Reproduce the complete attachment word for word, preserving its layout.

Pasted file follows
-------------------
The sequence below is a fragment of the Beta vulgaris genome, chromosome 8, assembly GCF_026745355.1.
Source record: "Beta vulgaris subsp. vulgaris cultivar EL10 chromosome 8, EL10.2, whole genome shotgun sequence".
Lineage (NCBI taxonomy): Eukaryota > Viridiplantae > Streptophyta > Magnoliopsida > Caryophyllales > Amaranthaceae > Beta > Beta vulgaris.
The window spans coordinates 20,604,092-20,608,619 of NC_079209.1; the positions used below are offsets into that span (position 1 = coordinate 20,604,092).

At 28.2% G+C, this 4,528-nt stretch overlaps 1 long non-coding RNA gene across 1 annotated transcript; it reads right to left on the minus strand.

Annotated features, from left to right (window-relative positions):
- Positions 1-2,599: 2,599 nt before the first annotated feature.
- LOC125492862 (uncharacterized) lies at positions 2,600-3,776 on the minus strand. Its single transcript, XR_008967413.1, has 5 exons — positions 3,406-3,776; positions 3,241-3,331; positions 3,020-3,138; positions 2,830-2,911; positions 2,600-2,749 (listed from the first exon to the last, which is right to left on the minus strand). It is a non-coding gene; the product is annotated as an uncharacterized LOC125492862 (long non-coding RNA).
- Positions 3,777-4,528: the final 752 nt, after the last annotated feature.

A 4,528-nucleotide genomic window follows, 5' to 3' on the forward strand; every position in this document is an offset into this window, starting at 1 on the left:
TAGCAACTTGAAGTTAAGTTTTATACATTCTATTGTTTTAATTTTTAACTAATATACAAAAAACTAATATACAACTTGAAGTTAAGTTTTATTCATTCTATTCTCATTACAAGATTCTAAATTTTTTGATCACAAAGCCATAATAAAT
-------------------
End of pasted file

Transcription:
The sequence below is a fragment of the Beta vulgaris genome, chromosome 8, assembly GCF_026745355.1.
Source record: "Beta vulgaris subsp. vulgaris cultivar EL10 chromosome 8, EL10.2, whole genome shotgun sequence".
Lineage (NCBI taxonomy): Eukaryota > Viridiplantae > Streptophyta > Magnoliopsida > Caryophyllales > Amaranthaceae > Beta > Beta vulgaris.
The window spans coordinates 20,604,092-20,608,619 of NC_079209.1; the positions used below are offsets into that span (position 1 = coordinate 20,604,092).

At 28.2% G+C, this 4,528-nt stretch overlaps 1 long non-coding RNA gene across 1 annotated transcript; it reads right to left on the minus strand.

Annotated features, from left to right (window-relative positions):
- Positions 1-2,599: 2,599 nt before the first annotated feature.
- LOC125492862 (uncharacterized) lies at positions 2,600-3,776 on the minus strand. Its single transcript, XR_008967413.1, has 5 exons — positions 3,406-3,776; positions 3,241-3,331; positions 3,020-3,138; positions 2,830-2,911; positions 2,600-2,749 (listed from the first exon to the last, which is right to left on the minus strand). It is a non-coding gene; the product is annotated as an uncharacterized LOC125492862 (long non-coding RNA).
- Positions 3,777-4,528: the final 752 nt, after the last annotated feature.

A 4,528-nucleotide genomic window follows, 5' to 3' on the forward strand; every position in this document is an offset into this window, starting at 1 on the left:
TAGCAACTTGAAGTTAAGTTTTATACATTCTATTGTTTTAATTTTTAACTAATATACAAAAAACTAATATACAACTTGAAGTTAAGTTTTATTCATTCTATTCTCATTACAAGATTCTAAATTTTTTGATCACAAAGCCATAATAAAT